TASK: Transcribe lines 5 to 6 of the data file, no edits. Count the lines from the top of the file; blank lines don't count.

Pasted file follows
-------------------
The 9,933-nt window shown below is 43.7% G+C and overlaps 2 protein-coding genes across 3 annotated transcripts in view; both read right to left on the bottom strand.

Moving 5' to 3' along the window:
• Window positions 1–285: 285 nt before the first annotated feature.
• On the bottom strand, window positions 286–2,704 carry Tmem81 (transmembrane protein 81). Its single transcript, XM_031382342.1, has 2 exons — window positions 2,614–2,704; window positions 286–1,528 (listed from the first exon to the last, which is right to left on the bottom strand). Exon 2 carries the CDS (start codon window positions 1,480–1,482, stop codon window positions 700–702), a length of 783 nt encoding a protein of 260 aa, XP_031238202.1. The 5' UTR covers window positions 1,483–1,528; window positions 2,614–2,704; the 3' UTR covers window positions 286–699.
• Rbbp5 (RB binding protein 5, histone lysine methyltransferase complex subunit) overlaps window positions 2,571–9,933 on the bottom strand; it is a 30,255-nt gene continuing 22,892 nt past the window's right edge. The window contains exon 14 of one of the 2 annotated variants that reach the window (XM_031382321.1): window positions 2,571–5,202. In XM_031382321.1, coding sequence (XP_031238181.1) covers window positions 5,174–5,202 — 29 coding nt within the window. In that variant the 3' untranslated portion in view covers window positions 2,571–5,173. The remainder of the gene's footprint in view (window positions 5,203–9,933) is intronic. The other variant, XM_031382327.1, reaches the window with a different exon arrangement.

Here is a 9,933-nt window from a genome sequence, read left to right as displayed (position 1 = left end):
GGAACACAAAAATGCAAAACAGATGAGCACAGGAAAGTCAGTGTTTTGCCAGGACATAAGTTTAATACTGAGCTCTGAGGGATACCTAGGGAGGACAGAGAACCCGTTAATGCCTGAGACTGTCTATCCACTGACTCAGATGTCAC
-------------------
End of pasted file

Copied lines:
• Rbbp5 (RB binding protein 5, histone lysine methyltransferase complex subunit) overlaps window positions 2,571–9,933 on the bottom strand; it is a 30,255-nt gene continuing 22,892 nt past the window's right edge. The window contains exon 14 of one of the 2 annotated variants that reach the window (XM_031382321.1): window positions 2,571–5,202. In XM_031382321.1, coding sequence (XP_031238181.1) covers window positions 5,174–5,202 — 29 coding nt within the window. In that variant the 3' untranslated portion in view covers window positions 2,571–5,173. The remainder of the gene's footprint in view (window positions 5,203–9,933) is intronic. The other variant, XM_031382327.1, reaches the window with a different exon arrangement.

Here is a 9,933-nt window from a genome sequence, read left to right as displayed (position 1 = left end):